Faith Stories: Impermanence Becomes Permanent
Without being too cryptic, all this means is that one can be in this place or that temporarily for so long that temporary becomes the norm. An impermanent state is something that most people experience at some point in their lives. We often don’t really explicitly leave home. We leave for school, and then after a couple of years realize that we don’t make it home as often as we used to, and maybe a couple years after that realize that the place where we feel most comfortable is no longer the “home” we left.
Such a realization is a good thing. What it really means is that you’ve found a new home, but the old labels stick. The result is a sense of being temporarily between home and some abstract future home, and church is often one of the elements caught in this transitory norm.
This is an illustration, then, of my mindset when I first arrived in Baton Rouge almost five years ago. It wasn’t that I didn’t have a church. I’d been a lifelong United Methodist, only my church was a two-hour drive from where I had lived for the previous six years. Credit to my wife Kristine, who when we were first dating wanted to find a church to attend on Sundays and invited me to join her search. Credit to sheer distance as well. It’s one thing to live 125 miles away from your “home” church, but when that number balloons to 1,000, you’re not fooling yourself any longer.
We found St. John’s, just down the road from other churches we had visited, liked what we found, and kept coming back. What drew me then as now is the way St. John’s emphasizes translating faith into action, and also constantly encourages careful discernment and reassessment of just how we as individuals are called to act. I have attended St. John’s just long enough to say with confidence that these characteristics go beyond the work of any single pastor. These characteristics are traits of St. John’s.
Bolstered by the call to action at St. John’s, I tentatively became more involved. I helped unload deliveries for The Shepherd’s Market and accepted an invitation to join the advisory committee for The Walk. Yet that transitory mindset stubbornly remained. I decided rather quickly that I would give exclusively of my time and my presence.
Deeper investments—financial investments—would have to wait for some uncertain time, at some uncertain church, in some uncertain town, after gaining some uncertain job.
This decision was in itself a valid one, formed through years of semester student fees and ramen noodle budgets. Besides, The Walk is a three-year campaign, and I will very likely have to move on in only two. I realized however, that it wasn’t a decision I had revisited for some time. Really, it was less a current decision and more a reflex born of the enduringly temporary status necessitated over the last decade by my career. Investing too deeply seems silly when you’re only in a place until you finish the bachelor’s, the master’s, the doctorate, that post-doc or visiting faculty position, that benefits-exempt non-tenured appointment; it seems silly until one realizes the thresholds are not getting any closer or better defined.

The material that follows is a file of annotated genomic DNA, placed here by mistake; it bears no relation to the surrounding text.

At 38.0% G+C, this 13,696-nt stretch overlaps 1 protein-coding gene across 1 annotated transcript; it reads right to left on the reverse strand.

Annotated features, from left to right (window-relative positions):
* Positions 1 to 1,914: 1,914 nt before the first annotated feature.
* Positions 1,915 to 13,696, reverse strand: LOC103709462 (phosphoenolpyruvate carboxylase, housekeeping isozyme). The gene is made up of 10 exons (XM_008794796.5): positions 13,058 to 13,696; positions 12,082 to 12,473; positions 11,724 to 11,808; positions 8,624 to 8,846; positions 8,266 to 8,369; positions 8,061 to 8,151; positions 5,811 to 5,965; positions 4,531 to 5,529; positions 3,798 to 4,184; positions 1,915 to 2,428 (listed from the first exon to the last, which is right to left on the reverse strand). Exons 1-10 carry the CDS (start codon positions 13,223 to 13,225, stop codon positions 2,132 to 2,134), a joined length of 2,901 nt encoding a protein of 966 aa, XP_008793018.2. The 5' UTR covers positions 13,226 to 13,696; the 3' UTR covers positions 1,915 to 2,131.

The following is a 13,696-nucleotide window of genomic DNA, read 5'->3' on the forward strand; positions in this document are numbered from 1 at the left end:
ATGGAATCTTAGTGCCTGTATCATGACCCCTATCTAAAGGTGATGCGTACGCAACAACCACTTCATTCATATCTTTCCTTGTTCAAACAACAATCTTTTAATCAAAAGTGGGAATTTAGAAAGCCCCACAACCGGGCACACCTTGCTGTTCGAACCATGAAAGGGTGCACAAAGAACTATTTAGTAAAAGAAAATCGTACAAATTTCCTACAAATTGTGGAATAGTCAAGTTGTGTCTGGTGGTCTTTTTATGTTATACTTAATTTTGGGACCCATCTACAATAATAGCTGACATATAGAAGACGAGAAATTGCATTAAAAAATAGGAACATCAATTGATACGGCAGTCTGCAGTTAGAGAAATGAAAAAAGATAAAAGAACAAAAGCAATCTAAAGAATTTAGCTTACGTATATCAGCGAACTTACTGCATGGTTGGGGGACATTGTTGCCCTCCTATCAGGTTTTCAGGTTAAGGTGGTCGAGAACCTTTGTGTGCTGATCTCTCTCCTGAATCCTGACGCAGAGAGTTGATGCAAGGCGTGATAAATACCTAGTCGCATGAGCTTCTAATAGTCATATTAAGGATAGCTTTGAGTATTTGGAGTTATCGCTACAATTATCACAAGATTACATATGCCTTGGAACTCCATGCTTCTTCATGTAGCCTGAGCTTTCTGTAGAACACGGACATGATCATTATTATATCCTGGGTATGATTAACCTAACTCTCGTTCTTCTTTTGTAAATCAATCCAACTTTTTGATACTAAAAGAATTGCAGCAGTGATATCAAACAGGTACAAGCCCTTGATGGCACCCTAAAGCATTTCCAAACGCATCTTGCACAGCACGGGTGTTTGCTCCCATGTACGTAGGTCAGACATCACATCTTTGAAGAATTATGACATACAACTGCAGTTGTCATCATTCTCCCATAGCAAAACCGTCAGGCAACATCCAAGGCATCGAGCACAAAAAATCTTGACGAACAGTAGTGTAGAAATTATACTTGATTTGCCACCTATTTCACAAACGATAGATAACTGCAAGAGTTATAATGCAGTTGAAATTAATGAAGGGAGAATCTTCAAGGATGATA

That realization was simple and at first blush had little to do with St. John’s. At both Kansas State and LSU—communities so temporary they virtually turn over every few years—I had voted for increased student fees to fund renovations to aged student recreation centers. I, along with my peers, signed up for the torn up parking lots, the closed off weight rooms and the bills for something I would never get to see. Yet the decision was an easy one, and I had even advocated it to skeptics, because a previous generation of students had done the same in the 1970s and 1980s. The parallel could not have been clearer. There it was, St. John’s reminder to reassess and be open-minded about the manner in which I was called to act.
That decision demonstrates St. John’s impressive capacity for action. Before moving to Baton Rouge, I felt called to give to my university and not a church because while I saw the positive impact of education every day, I had not seen similarly inspiring action in the church. That is not to say my previous churches did nothing, only that we all have limited resources and allocate them where they seem to have greatest impact.
The impact of St. John’s was clear, as well as the need in the community for more. For me, the reassessment was also indicative of the trust St. John’s has earned as we move ahead in growing our impact. I trust our church leaders when they say that every contribution is welcome, beneficial and important no matter how much or for how long.
The key is open-minded participation. I trust the legacy of our founders, that we have at hand a tremendous opportunity, and that I can contribute in a small way to that larger, lasting legacy. I trust I can invest for the better, no matter how long I actually get to sit in the pews on Sunday mornings.
As presented during 11 a.m. worship on October 11, 2015